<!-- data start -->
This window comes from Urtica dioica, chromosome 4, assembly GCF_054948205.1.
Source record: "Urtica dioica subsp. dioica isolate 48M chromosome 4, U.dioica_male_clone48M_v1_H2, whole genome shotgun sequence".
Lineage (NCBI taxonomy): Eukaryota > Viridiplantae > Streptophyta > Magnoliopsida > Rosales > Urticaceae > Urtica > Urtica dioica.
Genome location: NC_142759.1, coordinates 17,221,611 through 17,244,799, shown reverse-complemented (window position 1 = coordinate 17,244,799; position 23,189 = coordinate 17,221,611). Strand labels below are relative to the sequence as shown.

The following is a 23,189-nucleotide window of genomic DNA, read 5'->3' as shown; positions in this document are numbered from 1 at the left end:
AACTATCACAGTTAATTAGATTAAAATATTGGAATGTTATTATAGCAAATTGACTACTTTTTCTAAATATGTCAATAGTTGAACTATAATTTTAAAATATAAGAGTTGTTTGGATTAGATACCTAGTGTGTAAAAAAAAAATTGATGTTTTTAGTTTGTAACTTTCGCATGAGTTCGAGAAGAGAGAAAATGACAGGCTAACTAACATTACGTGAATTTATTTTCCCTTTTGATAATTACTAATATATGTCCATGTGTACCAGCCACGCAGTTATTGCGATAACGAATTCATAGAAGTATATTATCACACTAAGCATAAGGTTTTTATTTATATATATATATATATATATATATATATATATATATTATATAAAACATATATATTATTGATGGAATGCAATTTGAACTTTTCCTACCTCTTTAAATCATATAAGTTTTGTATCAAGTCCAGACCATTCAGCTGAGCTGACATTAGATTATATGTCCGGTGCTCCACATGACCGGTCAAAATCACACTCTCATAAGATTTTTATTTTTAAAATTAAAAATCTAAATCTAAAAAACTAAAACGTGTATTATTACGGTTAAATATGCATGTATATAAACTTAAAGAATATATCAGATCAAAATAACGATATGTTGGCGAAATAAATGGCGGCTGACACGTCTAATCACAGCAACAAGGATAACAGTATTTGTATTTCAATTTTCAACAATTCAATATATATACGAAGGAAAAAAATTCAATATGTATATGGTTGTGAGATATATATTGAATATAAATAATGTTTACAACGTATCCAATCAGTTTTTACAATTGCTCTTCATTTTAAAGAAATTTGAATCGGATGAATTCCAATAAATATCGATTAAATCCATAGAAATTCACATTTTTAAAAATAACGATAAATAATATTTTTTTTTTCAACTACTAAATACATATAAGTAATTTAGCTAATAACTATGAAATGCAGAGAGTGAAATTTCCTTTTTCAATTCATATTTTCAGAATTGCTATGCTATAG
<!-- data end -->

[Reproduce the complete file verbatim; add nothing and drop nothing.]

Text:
This window comes from Urtica dioica, chromosome 4, assembly GCF_054948205.1.
Source record: "Urtica dioica subsp. dioica isolate 48M chromosome 4, U.dioica_male_clone48M_v1_H2, whole genome shotgun sequence".
Lineage (NCBI taxonomy): Eukaryota > Viridiplantae > Streptophyta > Magnoliopsida > Rosales > Urticaceae > Urtica > Urtica dioica.
Genome location: NC_142759.1, coordinates 17,221,611 through 17,244,799, shown reverse-complemented (window position 1 = coordinate 17,244,799; position 23,189 = coordinate 17,221,611). Strand labels below are relative to the sequence as shown.

The following is a 23,189-nucleotide window of genomic DNA, read 5'->3' as shown; positions in this document are numbered from 1 at the left end:
AACTATCACAGTTAATTAGATTAAAATATTGGAATGTTATTATAGCAAATTGACTACTTTTTCTAAATATGTCAATAGTTGAACTATAATTTTAAAATATAAGAGTTGTTTGGATTAGATACCTAGTGTGTAAAAAAAAAATTGATGTTTTTAGTTTGTAACTTTCGCATGAGTTCGAGAAGAGAGAAAATGACAGGCTAACTAACATTACGTGAATTTATTTTCCCTTTTGATAATTACTAATATATGTCCATGTGTACCAGCCACGCAGTTATTGCGATAACGAATTCATAGAAGTATATTATCACACTAAGCATAAGGTTTTTATTTATATATATATATATATATATATATATATATATATATTATATAAAACATATATATTATTGATGGAATGCAATTTGAACTTTTCCTACCTCTTTAAATCATATAAGTTTTGTATCAAGTCCAGACCATTCAGCTGAGCTGACATTAGATTATATGTCCGGTGCTCCACATGACCGGTCAAAATCACACTCTCATAAGATTTTTATTTTTAAAATTAAAAATCTAAATCTAAAAAACTAAAACGTGTATTATTACGGTTAAATATGCATGTATATAAACTTAAAGAATATATCAGATCAAAATAACGATATGTTGGCGAAATAAATGGCGGCTGACACGTCTAATCACAGCAACAAGGATAACAGTATTTGTATTTCAATTTTCAACAATTCAATATATATACGAAGGAAAAAAATTCAATATGTATATGGTTGTGAGATATATATTGAATATAAATAATGTTTACAACGTATCCAATCAGTTTTTACAATTGCTCTTCATTTTAAAGAAATTTGAATCGGATGAATTCCAATAAATATCGATTAAATCCATAGAAATTCACATTTTTAAAAATAACGATAAATAATATTTTTTTTTTCAACTACTAAATACATATAAGTAATTTAGCTAATAACTATGAAATGCAGAGAGTGAAATTTCCTTTTTCAATTCATATTTTCAGAATTGCTATGCTATAG